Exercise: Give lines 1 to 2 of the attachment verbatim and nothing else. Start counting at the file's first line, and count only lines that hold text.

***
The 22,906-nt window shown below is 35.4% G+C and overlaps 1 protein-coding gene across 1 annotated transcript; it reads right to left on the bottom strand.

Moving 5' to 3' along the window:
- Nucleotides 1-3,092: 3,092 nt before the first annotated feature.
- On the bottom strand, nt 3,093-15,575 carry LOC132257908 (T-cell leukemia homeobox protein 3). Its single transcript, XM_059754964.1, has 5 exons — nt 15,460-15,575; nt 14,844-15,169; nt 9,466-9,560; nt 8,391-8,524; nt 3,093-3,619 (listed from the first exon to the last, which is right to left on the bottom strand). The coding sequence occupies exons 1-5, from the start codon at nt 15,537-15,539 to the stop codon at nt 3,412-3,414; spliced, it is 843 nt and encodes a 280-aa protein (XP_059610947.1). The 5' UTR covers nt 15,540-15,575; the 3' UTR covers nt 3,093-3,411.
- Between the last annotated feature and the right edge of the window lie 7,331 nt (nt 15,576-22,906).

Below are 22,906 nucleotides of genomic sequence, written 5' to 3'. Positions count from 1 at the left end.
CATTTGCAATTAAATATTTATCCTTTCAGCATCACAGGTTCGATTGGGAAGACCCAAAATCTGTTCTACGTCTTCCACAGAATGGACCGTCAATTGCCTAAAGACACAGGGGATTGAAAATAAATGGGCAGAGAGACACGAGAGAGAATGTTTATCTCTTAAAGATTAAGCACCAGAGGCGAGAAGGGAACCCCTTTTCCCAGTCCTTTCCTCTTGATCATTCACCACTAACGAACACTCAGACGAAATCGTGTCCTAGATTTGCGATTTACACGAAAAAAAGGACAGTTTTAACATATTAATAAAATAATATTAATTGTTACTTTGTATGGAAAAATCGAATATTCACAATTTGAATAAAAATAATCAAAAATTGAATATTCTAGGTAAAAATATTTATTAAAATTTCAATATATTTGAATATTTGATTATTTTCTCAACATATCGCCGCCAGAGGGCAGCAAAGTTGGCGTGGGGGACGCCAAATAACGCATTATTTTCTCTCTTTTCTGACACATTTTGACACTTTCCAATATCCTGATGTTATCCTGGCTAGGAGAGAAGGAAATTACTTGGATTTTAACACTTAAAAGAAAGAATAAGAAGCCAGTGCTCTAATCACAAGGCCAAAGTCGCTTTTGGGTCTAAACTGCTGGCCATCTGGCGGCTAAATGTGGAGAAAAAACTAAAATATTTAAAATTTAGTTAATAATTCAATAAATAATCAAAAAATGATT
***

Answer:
The 22,906-nt window shown below is 35.4% G+C and overlaps 1 protein-coding gene across 1 annotated transcript; it reads right to left on the bottom strand.

Moving 5' to 3' along the window: